In 1973, SARP (the Association of Polish Architects) organised a closed architectural competition for the design of the Polish Embassy in the Indian capital, New Delhi. Out of eight project groups invited to compete, the first prize was awarded to a design by Kraków-based architects, Witold Cęckiewicz and Stansiław Deńko. On a relatively small plot, the architects had to squeeze in not only the Embassy building, but also several accompanying objects, such as the trade advisor’s office, the ambassador’s residence, a school for the embassy staff’s children as well as recreational spaces. The construction of the complex was completed in 1978.
Witold Cęckiewicz and Stanisław Deńko decided to use a novelty material at the time: reinforced concrete. Using it, they built a complex of simple buildings raised onto 11-metre columns, which is today considered one of the most interesting examples of post-war modernism.
Many years later, Deńko recalled working on the design:
We were heavily influenced by Le Corbusier, but back then everybody was influenced by him. We wanted to translate Corbusierian language into Indian reality, so to speak.
The Polish Embassy in New Delhi is a geometrical, simple, modernist building adapted to the challenges of the sweltering Indian climate, such as lifting the buildings up onto columns to allow for the creation of a large shadowed area. Also, the two-ply roof helps ventilate and cool the interior, while the heart of the complex is an atrium with a swimming pool. The architects also thought of numerous terraces for meetings. An important element of the design are also the concrete trusses that protect the glass façade from overheating. These light breakers, aside from their practical function, also have a decorative one.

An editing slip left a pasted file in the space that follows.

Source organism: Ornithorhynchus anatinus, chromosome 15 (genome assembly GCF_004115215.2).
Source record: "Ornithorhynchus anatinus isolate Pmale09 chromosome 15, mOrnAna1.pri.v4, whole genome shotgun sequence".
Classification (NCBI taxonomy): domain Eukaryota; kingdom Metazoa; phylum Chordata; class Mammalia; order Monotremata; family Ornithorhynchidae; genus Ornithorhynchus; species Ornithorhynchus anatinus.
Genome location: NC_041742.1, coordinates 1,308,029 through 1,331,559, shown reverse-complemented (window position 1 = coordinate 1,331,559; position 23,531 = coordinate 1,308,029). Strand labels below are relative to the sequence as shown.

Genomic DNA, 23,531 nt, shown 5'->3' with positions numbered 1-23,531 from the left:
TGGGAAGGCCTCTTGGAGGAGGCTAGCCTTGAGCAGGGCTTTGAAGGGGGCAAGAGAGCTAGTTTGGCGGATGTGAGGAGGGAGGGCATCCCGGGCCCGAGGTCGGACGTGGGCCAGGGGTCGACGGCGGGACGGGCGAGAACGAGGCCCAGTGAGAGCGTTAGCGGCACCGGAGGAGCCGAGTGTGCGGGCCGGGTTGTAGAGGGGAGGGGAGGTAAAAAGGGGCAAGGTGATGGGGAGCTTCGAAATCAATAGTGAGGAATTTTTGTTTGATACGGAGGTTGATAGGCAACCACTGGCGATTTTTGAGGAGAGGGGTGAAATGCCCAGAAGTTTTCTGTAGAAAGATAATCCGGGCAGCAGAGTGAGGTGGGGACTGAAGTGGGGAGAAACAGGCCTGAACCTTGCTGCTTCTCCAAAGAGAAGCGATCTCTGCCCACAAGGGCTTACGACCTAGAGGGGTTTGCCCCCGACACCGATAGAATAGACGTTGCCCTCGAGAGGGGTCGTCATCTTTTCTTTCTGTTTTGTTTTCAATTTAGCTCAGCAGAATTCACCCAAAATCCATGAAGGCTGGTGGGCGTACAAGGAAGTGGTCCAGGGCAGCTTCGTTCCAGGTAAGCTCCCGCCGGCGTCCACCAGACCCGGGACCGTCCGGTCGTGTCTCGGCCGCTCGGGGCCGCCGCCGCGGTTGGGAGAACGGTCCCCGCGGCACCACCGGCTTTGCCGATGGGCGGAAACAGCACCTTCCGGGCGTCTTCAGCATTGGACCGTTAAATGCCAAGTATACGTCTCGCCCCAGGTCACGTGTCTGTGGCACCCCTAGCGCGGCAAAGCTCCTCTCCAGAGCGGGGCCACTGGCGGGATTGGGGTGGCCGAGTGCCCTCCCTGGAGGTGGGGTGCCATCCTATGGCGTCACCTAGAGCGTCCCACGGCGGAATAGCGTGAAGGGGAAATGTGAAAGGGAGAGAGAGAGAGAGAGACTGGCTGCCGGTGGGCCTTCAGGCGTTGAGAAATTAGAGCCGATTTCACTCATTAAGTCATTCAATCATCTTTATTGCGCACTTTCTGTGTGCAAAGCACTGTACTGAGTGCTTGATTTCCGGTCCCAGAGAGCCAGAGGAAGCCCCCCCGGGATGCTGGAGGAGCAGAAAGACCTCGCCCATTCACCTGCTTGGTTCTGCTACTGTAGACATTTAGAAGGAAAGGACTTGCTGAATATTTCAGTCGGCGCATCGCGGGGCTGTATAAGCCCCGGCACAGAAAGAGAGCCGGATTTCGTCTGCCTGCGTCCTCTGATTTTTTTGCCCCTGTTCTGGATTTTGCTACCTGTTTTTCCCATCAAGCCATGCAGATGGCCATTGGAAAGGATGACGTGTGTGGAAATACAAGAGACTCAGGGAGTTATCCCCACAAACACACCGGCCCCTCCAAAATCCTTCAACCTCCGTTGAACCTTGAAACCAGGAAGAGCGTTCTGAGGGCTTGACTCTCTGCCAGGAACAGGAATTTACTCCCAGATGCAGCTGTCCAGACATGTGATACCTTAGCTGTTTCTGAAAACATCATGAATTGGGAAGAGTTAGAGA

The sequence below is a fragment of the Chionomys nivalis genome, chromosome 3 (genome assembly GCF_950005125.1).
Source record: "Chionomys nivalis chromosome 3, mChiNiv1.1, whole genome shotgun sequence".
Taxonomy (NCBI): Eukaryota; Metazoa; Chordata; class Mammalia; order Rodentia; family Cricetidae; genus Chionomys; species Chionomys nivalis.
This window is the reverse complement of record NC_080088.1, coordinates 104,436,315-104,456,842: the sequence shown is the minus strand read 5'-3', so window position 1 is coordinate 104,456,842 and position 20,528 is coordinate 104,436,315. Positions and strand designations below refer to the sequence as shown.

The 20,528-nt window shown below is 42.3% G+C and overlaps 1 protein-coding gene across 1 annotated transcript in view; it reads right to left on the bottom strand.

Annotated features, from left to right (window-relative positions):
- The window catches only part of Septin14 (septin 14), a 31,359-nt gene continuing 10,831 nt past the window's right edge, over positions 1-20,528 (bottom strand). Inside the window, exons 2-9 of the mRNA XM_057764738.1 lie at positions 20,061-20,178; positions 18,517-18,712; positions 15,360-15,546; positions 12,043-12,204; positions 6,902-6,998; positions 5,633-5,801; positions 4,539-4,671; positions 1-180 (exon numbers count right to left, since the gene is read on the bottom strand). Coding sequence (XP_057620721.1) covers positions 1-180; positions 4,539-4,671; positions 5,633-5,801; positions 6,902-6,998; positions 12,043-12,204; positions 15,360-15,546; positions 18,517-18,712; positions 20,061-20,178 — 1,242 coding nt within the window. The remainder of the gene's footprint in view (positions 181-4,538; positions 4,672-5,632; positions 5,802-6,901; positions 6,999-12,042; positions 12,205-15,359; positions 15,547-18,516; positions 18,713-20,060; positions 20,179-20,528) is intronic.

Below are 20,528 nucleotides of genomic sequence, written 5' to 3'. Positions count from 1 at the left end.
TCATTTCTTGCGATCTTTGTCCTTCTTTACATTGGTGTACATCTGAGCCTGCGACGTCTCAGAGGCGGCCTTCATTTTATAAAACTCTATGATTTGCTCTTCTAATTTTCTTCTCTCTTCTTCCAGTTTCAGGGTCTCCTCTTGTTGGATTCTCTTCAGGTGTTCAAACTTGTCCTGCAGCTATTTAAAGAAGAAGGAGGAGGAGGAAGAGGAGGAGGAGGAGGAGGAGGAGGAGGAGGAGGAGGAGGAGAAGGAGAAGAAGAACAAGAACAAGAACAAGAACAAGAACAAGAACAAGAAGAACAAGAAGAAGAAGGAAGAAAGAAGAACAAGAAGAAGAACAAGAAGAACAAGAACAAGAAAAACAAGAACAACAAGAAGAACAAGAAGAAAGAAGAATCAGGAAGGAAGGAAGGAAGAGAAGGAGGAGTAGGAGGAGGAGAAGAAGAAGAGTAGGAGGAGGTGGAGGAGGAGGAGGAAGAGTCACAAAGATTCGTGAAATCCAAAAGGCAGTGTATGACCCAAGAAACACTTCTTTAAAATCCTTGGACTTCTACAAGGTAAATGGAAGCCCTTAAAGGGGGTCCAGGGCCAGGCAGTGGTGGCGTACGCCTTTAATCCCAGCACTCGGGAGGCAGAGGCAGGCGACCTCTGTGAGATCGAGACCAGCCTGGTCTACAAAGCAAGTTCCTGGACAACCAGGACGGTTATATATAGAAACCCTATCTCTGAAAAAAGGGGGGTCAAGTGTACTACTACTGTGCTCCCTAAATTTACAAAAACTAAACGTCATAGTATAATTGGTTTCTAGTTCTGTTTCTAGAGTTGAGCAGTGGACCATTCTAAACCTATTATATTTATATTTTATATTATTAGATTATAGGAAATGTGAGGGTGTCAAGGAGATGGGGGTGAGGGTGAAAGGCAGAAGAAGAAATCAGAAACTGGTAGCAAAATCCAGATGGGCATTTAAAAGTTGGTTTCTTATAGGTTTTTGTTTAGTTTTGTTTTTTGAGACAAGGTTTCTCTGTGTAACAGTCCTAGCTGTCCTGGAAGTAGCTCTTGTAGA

Polish architects in the Middle East and Africa
In the 1970s and 1980s, the collaboration of Polish government with several Middle East and Africa nations resulted in interesting architectural projects. Polish architects travelled to Damascus, Baghdad, Tripoli, Abu Dhabi, as well as Nigeria and Ghana to build housing estates, schools and entertainment venues. They also created urban plans for city centres and neighbourhoods.
The authors of the book Postmodernism is Almost All Right: Polish Architecture After Socialist Globalisation explain:
The export of architecture and urban planning was the feather in the Polish People’s Republic’s cap. It constituted an element of political and economic support given by the Eastern Bloc to the newly-formed countries in Africa, Middle East and Asia.
Wojciech Jarząbek, one of the most important Polish postmodern architects and the man behind Wrocław’s Solpol, designed a commercial and office complex called Al Othman in Kuwait. Jan Jacek Meissner, Małgorzata Mazurkiewicz, Marek Dunikowski and Wojciech Miecznikowski designed the monumental National Library in Damascus. An architecture team led by Wojciech Zabłocki created the Olympics centre in Latakia, Syria, while Stefan Kuryłowicz and Jakub Wacławek competed for the design of the Parliament building in Algiers. The general consultant for urban planning in Baghdad was Tadeusz Ptaszycki, the head designer of Nowa Huta (the urban plan for which was developed by the state agency Miastoprojekt Kraków).
34/35 Dessauer Straße residential building in Berlin, designed by Romuald Loegler, 1991-1993